Update from WBHS student Jeremy Slater studying in Macedonia

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At Thanksgiving, Slater and fellow students in the YES program gathered to celebrate.

 

William Byrd student Jeremy Slater is spending his senior year studying in Macedonia, a country located in southeast Europe on the Balkan Peninsula.

He has a full scholarship through the United States Department of State Kennedy -Lugar Youth Exchange and Study Abroad (YES) program— one of only 65 students chosen from across the United States.

Students in the YES program serve as youth ambassadors for the United States in various countries, promoting mutual understanding by forming lasting relationships with their host families and communities. They live with host families so that they can experience immersion in the culture.

Slater is living in the capital city of Skopje and studying at the private NOVA International School, a college preparatory school offering AP and International Baccalaureate classes taught in English. His host family is the Kondevi family, which includes the parents, and a son and daughter around Slater’s age.

 

Here is his latest update about the holiday seasons in Macedonia:

“I am currently on winter break from December 17 through January 8,” shared Slater. “It is three weeks of break, as opposed to the two weeks most schools in the U.S. get. The reason for an extra week is that Christmas here is celebrated January 7 and 8. However, the old Yugoslavic roots have maintained a very secular aspect in Macedonia, and Christmas is not that big of a holiday for most people. The biggest holiday is definitely New Year’s.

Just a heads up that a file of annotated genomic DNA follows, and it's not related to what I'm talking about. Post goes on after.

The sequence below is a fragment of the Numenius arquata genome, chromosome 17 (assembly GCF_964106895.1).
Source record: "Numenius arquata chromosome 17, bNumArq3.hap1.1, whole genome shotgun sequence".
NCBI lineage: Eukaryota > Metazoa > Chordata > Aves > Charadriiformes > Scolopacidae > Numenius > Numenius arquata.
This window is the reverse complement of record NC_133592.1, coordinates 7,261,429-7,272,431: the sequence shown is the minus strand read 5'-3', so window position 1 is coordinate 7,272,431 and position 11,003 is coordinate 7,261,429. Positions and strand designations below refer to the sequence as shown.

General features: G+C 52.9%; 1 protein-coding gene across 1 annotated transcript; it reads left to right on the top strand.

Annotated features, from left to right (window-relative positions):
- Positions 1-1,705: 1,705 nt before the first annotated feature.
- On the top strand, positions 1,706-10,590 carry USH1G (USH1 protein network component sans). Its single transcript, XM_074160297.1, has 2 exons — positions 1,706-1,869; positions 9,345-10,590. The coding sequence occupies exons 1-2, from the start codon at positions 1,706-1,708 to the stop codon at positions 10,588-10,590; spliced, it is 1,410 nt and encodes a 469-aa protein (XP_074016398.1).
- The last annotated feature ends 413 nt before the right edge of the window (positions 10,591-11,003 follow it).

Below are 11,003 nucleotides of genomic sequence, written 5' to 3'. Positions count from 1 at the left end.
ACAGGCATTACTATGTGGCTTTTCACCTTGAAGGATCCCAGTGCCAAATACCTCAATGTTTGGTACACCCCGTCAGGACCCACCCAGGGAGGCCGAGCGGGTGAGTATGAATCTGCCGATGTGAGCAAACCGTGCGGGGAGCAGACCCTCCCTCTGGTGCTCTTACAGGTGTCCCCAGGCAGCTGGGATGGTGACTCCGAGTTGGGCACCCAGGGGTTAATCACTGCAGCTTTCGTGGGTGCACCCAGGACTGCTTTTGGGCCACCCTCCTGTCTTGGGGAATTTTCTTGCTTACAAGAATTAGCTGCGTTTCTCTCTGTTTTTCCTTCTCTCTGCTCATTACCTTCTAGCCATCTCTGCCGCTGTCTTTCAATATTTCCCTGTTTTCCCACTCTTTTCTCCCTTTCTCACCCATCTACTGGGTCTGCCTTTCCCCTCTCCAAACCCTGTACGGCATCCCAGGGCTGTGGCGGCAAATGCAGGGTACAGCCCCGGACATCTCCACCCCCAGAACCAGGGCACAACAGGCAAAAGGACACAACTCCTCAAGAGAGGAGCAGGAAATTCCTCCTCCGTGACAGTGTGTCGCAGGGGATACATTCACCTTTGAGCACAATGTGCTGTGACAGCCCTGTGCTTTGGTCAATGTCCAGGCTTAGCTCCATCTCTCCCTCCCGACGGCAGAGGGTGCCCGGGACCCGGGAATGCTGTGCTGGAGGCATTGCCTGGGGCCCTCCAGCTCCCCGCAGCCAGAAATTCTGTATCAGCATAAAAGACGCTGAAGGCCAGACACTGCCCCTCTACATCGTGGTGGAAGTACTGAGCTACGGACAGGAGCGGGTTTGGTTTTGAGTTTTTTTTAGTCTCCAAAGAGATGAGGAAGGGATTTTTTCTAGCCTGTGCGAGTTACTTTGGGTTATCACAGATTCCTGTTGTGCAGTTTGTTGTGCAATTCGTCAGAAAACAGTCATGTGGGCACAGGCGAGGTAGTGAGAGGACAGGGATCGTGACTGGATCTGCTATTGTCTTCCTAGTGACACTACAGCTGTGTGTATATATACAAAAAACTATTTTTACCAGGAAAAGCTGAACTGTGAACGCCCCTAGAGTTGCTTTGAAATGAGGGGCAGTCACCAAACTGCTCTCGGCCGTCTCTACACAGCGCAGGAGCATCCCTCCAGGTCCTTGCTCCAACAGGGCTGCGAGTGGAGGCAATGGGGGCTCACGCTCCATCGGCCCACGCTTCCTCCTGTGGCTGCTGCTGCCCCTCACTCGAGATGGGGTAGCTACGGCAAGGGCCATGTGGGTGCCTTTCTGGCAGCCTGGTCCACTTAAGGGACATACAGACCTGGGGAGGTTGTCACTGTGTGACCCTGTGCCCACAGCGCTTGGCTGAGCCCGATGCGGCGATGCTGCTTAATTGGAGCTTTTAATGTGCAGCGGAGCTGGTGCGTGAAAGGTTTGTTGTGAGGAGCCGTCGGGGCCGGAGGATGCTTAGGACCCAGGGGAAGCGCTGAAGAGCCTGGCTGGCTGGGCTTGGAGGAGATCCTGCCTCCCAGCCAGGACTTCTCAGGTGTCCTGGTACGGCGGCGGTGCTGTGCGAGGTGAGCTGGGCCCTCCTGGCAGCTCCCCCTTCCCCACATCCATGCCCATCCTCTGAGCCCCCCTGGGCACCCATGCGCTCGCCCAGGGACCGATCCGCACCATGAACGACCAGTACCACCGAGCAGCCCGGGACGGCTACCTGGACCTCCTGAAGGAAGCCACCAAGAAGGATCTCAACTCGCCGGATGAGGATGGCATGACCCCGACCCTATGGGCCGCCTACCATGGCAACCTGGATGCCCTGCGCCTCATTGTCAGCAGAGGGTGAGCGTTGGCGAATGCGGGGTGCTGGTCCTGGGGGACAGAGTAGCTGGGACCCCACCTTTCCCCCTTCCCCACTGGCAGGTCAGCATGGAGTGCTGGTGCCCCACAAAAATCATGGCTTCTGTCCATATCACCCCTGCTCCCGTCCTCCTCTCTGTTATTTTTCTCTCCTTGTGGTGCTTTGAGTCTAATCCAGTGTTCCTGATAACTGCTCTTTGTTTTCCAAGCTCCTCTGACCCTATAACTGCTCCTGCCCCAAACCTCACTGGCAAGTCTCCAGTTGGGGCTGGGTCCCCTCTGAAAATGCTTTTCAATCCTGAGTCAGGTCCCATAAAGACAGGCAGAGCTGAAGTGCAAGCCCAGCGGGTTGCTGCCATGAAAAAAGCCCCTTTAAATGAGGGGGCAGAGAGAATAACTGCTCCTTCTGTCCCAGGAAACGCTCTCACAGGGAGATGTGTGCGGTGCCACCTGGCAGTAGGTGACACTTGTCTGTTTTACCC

“I have been told that the city lights up for three days solid, with parties and events and activities filling the country for an amazingly unforgettable experience,” said Slater. “I have already had multiple people invite me to their New Year’s events, and it seems to me that this holiday is by the far the most exciting in Macedonia!

“In terms of my personal growth, I have finally realized that happiness is only reached when you look around and can appreciate the world around you, feeling an overwhelming sense of contentment in the small things,” he notes. “I think I have found that. It’s been roughly four and a half months now in this country, and my way of living has drastically changed. I don’t think I would’ve been this adventurous, inquisitive, introspective, or open-minded without being pushed to my limits each, and every, moment here. The normalcy, however, that I am finding has brought a new sense of happiness and joy, as it is the daily sights, smells, and sounds that bring me the most excitement and glee.

“The first half of December was crazy to say the least,” says Slater in describing his experiences. “Between finishing college applications, managing school, organizing volunteering activities, handling a social life, and continuing my relationship with my host family, I felt as if I could not catch a breath. The holidays have certainly been a very difficult time, in terms of missing my family and friends back home. However, I always try to stay in the moment as much as possible, in order to prevent myself from getting too depressed or sad.”